play a key role in Government policy in terms of boosting the participation of our industry in
various procurement processes.

I mean, I'm disappointed it took as long as it did. It should have happened earlier. I don't
necessarily believe it damaged the industry, because, frankly, the macro issues in the industry at
the moment, principally our unprecedented high dollar and also the massive pressure and shift that
the mining boom is putting on our economy, is well beyond the control of one particular person
within one particular department.

But, I would have preferred to see the advocate in place earlier, but he's in place now and that's
a good thing.

TONY JONES: Were jobs lost as a result of this long delay? I mean, could he have had some effect on
the industry? Obviously you're expecting an effect by having one now.

PAUL HOWES: Look, it's hard to say, but the issue about BlueScope Steel exiting the export market
isn't something that the steel industry advocate himself would be able to control. The reality is
we are seeing a fundamental shift in our economy. The high Australian dollar caused by our
extraordinarily high interest rates, the mining boom, the chronic devaluation of the Chinese Yuan
is creating huge inequalities right across the economy.

Now, one person by themselves can't fix that, but the Government and we as a nation are going to
need a long-term plan if we are going to continue to add value to our natural resources, if we are
going to continue to have a viable industry which employs over a million Australians, as opposed to
the mining industry, which only employees 200,000 Australians.

I think both sectors should be able to win, but one person in one position isn't going to be able
to determine that factor.

TONY JONES: Alright. The Resources Minister Martin Ferguson is effectively blaming the steel-makers
for many of these problems. He's saying they're not up to scratch, they're not competitive enough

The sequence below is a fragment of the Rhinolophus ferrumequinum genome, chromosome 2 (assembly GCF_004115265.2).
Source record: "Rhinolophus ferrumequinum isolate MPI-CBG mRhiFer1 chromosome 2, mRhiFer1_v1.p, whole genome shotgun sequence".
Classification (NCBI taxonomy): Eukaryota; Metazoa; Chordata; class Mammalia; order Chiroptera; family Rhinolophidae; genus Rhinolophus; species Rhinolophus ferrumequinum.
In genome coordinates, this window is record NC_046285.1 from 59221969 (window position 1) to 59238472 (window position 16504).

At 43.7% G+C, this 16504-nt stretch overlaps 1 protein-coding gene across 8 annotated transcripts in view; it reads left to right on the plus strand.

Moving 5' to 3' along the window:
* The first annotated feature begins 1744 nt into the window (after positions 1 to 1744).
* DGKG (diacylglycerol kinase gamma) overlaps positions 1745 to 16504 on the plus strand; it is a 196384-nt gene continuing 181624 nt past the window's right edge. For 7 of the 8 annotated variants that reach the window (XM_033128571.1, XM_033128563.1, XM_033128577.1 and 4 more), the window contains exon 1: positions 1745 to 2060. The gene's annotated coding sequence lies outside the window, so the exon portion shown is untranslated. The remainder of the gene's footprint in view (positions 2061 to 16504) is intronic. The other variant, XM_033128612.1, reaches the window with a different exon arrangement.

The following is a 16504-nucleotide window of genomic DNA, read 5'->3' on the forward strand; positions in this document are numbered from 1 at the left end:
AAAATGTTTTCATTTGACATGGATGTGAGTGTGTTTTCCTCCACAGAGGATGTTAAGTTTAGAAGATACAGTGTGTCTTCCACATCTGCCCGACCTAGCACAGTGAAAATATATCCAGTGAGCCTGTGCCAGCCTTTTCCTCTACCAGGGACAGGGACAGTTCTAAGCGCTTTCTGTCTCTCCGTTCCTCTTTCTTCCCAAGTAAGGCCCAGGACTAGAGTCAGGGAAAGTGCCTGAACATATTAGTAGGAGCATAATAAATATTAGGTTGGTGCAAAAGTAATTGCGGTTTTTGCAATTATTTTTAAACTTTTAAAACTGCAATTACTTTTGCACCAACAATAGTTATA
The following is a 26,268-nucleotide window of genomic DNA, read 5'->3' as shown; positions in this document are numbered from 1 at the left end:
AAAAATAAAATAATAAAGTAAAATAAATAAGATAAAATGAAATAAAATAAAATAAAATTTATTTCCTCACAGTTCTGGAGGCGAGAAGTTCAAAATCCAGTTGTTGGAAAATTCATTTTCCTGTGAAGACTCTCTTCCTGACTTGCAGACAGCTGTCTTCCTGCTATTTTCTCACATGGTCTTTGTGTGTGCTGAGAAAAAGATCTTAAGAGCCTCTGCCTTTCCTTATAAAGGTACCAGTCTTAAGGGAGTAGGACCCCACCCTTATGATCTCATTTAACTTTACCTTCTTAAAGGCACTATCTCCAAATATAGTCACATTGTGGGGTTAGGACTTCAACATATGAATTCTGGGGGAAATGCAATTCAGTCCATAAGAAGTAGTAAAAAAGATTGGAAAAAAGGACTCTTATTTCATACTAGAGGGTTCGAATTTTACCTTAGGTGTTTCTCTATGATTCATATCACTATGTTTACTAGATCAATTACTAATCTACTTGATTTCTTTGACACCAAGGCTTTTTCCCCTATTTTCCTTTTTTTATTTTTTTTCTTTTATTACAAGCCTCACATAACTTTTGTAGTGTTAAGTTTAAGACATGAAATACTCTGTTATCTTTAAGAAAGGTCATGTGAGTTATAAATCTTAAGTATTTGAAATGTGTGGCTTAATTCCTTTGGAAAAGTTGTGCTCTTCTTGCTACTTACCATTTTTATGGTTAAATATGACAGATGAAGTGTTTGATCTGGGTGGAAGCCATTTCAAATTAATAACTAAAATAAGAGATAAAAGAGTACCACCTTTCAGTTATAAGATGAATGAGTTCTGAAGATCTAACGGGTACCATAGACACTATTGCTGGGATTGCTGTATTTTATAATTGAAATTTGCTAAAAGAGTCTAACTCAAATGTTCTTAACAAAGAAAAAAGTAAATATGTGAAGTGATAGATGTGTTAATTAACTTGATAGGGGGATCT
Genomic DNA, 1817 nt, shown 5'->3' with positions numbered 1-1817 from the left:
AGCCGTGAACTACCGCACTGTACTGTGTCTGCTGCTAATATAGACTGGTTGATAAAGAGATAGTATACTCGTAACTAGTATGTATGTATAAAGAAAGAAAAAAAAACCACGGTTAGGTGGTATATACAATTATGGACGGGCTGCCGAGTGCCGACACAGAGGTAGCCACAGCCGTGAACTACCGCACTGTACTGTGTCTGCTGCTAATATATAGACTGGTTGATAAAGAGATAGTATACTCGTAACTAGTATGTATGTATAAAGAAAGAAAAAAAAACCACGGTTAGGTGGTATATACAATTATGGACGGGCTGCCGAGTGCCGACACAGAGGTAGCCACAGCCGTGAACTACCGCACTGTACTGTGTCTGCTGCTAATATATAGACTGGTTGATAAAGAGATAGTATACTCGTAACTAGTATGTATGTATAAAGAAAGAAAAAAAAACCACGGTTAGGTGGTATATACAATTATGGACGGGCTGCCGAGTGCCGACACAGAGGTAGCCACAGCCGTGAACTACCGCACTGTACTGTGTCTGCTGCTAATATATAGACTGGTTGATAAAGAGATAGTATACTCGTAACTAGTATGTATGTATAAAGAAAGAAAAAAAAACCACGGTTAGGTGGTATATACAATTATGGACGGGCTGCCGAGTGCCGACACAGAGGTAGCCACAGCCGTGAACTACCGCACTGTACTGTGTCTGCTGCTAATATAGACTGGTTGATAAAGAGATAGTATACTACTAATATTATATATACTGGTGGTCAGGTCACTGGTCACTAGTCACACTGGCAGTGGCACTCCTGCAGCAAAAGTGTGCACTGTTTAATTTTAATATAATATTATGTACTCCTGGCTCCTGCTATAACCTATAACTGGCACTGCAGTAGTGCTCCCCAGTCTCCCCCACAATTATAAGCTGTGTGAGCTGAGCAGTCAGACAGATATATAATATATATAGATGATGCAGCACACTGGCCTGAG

and they're not efficient like the mining industry. Your response?

PAUL HOWES: Well, they're not helpful comments and shifting the blame at the moment isn't really
useful. This is what we know: a report last week from the Australian Steel Institute showed
comprehensively that only 10 per cent of componentry in Australia's major natural resource projects
at the moment is Australian-made.

Mining companies are being pressured by foreign investors, but also through global supply change
channels not to use Australian made equipment in the mining boom. At the end of the day, the
resources that are under the ground belong to all Australians. It's Martin Ferguson himself who
said that on the coal seam gas issue - belongs to all Australians.

TONY JONES: So how do you explain - Martin Ferguson - we'll run out of time before we get a chance
to answer this if we don't get this in.

PAUL HOWES: We should have stayed off Craig Thomson then, Tony.

TONY JONES: How do you explain - well that's a very important series of questions as well. But how
do you explain what Martin Ferguson is saying about your industry?

PAUL HOWES: Well, I represent workers in both the minerals industry and the manufacturing industry.

TONY JONES: OK, well, about the steel industry?